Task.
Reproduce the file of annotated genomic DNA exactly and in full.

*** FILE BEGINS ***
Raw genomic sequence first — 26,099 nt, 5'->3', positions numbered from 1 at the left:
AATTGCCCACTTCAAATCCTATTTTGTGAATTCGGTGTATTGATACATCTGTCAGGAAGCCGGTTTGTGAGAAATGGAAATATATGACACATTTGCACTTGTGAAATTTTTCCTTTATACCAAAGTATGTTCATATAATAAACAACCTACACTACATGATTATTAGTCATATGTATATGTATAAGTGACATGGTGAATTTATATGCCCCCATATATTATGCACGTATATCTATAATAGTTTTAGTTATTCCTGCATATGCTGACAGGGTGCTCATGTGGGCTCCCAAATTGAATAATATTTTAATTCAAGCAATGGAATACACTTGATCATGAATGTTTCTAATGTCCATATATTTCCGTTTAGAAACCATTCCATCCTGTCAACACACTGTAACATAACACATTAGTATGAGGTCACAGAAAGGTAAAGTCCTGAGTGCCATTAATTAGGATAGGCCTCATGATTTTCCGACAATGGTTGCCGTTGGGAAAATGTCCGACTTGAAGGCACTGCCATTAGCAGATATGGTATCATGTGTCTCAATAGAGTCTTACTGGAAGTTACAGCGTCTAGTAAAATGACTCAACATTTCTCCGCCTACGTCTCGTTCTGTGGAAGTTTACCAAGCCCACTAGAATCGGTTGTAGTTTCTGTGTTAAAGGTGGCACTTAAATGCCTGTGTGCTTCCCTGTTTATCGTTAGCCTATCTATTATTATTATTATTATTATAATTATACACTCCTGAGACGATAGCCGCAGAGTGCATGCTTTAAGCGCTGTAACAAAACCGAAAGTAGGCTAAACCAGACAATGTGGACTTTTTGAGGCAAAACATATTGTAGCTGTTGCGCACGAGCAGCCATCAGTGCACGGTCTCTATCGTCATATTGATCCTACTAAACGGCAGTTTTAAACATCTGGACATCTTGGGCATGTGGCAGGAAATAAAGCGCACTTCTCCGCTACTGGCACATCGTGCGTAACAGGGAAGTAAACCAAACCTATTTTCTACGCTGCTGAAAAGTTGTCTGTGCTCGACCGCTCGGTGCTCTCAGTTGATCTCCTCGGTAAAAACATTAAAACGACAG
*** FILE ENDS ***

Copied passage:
Raw genomic sequence first — 26,099 nt, 5'->3', positions numbered from 1 at the left:
AATTGCCCACTTCAAATCCTATTTTGTGAATTCGGTGTATTGATACATCTGTCAGGAAGCCGGTTTGTGAGAAATGGAAATATATGACACATTTGCACTTGTGAAATTTTTCCTTTATACCAAAGTATGTTCATATAATAAACAACCTACACTACATGATTATTAGTCATATGTATATGTATAAGTGACATGGTGAATTTATATGCCCCCATATATTATGCACGTATATCTATAATAGTTTTAGTTATTCCTGCATATGCTGACAGGGTGCTCATGTGGGCTCCCAAATTGAATAATATTTTAATTCAAGCAATGGAATACACTTGATCATGAATGTTTCTAATGTCCATATATTTCCGTTTAGAAACCATTCCATCCTGTCAACACACTGTAACATAACACATTAGTATGAGGTCACAGAAAGGTAAAGTCCTGAGTGCCATTAATTAGGATAGGCCTCATGATTTTCCGACAATGGTTGCCGTTGGGAAAATGTCCGACTTGAAGGCACTGCCATTAGCAGATATGGTATCATGTGTCTCAATAGAGTCTTACTGGAAGTTACAGCGTCTAGTAAAATGACTCAACATTTCTCCGCCTACGTCTCGTTCTGTGGAAGTTTACCAAGCCCACTAGAATCGGTTGTAGTTTCTGTGTTAAAGGTGGCACTTAAATGCCTGTGTGCTTCCCTGTTTATCGTTAGCCTATCTATTATTATTATTATTATTATAATTATACACTCCTGAGACGATAGCCGCAGAGTGCATGCTTTAAGCGCTGTAACAAAACCGAAAGTAGGCTAAACCAGACAATGTGGACTTTTTGAGGCAAAACATATTGTAGCTGTTGCGCACGAGCAGCCATCAGTGCACGGTCTCTATCGTCATATTGATCCTACTAAACGGCAGTTTTAAACATCTGGACATCTTGGGCATGTGGCAGGAAATAAAGCGCACTTCTCCGCTACTGGCACATCGTGCGTAACAGGGAAGTAAACCAAACCTATTTTCTACGCTGCTGAAAAGTTGTCTGTGCTCGACCGCTCGGTGCTCTCAGTTGATCTCCTCGGTAAAAACATTAAAACGACAG